On March 30, 2015, the Canton Police Department Detective Bureau interviewed Haavisto, who initially corroborated Herring's story. (Id. at ¶ 16.) She stated that the currency was hers and that she had given Herring permission to give $3, 000.00 of it to the family of the deceased person, even though she did not know the person. (Id.) Confronted with the implausibility of her statements, Haavisto recanted her initial statements, admitting that the currency belonged to Herring and that he had asked her to portray it as her own. (Id. at ¶ 17).

         II. STANDARD OF REVIEW

         The Civil Asset Forfeiture Reform Act, 18 U.S.C. § 981, et seq., governs civil forfeiture actions. Persons claiming an interest in seized property may file a claim as provided by Rule G- Forfeiture Actions In Rem-of the Supplemental Rules. United States v. Vehicle 2007 Mack 600 Dump Truck, 680 F.Supp.2d 816, 822 (E.D. Mich. 2010) (“Under the Civil Asset Forfeiture Reform Act of 2000 . . . ‘any person claiming an interest in the seized property may filed a claim asserting such person's interest in the property in the manner set forth in the Supplemental Rule for Admiralty and Maritime Claims and Asset Forfeiture Actions.' 18 U.S.C. § 983(a)(4)(A).”).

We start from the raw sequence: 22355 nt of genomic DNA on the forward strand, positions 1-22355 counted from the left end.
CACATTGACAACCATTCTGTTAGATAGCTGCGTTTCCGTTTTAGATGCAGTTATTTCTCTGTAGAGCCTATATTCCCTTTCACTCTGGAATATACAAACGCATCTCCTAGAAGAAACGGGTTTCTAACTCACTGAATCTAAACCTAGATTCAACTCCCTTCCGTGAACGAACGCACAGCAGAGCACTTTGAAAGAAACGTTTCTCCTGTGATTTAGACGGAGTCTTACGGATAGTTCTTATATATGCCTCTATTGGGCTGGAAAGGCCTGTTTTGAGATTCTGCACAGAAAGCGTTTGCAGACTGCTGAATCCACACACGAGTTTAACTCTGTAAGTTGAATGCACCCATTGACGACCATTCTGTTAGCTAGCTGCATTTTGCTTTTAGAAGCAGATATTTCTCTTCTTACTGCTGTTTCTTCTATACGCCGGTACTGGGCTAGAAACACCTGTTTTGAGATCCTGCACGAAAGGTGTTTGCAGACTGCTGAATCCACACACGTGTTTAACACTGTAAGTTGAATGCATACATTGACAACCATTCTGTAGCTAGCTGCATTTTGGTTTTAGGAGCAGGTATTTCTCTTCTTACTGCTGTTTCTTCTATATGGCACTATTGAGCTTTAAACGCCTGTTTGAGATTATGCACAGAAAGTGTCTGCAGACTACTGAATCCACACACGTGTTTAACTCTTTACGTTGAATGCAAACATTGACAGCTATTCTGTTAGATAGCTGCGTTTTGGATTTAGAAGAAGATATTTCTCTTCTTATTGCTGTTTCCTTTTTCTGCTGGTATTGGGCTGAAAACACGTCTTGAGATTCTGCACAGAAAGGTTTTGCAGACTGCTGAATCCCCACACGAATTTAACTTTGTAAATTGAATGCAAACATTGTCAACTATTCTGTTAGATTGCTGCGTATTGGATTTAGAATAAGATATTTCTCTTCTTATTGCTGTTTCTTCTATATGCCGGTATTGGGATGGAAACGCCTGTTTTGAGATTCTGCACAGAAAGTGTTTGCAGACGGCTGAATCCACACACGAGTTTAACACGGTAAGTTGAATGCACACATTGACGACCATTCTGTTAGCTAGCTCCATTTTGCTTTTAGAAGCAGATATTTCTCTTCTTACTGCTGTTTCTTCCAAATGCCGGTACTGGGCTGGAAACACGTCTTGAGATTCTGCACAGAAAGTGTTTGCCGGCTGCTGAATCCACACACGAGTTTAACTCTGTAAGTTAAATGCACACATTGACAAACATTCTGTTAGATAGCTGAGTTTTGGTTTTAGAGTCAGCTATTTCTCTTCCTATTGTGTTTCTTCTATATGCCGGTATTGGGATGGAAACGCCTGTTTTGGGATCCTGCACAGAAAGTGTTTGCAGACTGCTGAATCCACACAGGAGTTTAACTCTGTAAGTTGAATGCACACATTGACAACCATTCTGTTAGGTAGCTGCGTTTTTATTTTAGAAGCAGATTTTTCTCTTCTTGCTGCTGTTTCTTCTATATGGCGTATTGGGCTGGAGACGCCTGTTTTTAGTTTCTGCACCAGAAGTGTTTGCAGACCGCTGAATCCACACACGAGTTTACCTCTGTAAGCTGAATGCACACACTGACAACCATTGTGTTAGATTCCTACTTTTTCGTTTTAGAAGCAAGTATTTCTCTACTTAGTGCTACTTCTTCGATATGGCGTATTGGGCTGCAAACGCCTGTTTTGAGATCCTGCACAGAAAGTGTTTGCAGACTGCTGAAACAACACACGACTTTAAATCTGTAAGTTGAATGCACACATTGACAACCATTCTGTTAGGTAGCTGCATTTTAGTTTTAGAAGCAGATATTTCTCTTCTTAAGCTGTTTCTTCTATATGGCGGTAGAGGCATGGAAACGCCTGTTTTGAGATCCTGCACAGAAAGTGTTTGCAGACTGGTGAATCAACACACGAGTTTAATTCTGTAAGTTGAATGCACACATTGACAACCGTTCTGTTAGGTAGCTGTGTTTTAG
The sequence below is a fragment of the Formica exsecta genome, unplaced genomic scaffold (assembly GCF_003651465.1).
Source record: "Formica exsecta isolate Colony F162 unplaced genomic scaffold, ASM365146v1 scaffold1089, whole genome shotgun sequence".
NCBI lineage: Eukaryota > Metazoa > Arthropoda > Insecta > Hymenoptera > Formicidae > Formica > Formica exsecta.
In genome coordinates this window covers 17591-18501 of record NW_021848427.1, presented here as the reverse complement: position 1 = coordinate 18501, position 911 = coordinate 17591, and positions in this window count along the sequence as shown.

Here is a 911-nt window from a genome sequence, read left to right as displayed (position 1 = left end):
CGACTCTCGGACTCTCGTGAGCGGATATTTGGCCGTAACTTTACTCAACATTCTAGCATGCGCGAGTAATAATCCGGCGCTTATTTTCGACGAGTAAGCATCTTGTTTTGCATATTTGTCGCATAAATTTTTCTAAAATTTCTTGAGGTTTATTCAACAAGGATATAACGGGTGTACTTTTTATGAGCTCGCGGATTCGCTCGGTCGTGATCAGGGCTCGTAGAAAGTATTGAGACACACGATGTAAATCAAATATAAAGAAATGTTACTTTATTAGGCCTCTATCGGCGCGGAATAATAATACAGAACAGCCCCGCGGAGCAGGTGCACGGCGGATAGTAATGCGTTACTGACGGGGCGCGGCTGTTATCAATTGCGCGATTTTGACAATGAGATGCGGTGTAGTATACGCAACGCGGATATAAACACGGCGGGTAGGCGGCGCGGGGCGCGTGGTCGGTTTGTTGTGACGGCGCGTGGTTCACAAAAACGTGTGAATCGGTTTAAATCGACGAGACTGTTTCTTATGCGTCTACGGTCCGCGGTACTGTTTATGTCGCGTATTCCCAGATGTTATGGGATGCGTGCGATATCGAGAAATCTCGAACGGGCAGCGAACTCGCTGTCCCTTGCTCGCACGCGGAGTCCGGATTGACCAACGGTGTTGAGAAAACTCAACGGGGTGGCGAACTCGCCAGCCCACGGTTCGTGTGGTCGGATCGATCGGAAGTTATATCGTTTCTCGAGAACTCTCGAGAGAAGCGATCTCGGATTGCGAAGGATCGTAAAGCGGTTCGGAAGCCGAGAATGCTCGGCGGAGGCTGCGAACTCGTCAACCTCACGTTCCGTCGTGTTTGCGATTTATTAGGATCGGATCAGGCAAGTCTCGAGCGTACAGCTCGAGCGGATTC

Standing to assert a claim is a threshold issue in a civil forfeiture action, and it is the claimant's burden to establish that he has both statutory and Article III standing to contest the forfeiture. United States v. $31, 000.00 in U.S. Currency, 872 F.3d 342, 349 (6th Cir. 2017) (“In addition to demonstrating Article III standing, we also require a claimant to comply with Rule G in order to establish statutory standing.”) (citations omitted). To establish statutory standing, the claimant must adhere strictly to the requirements of Rule G; “[a] single deviation from the statute's requirements deprives a claimant of statutory standing.” Id.. Article III standing exists only when “a claimant [has] a colorable ownership, possessory or security interest in at least a portion of the defendant property.” United States v. $515, 060.42 in U.S. Currency, 152 F.3d 491, 497 (6th Cir. 1998); see also $31, 000.00 in U.S. Currency, 872 F.3d at 348-49.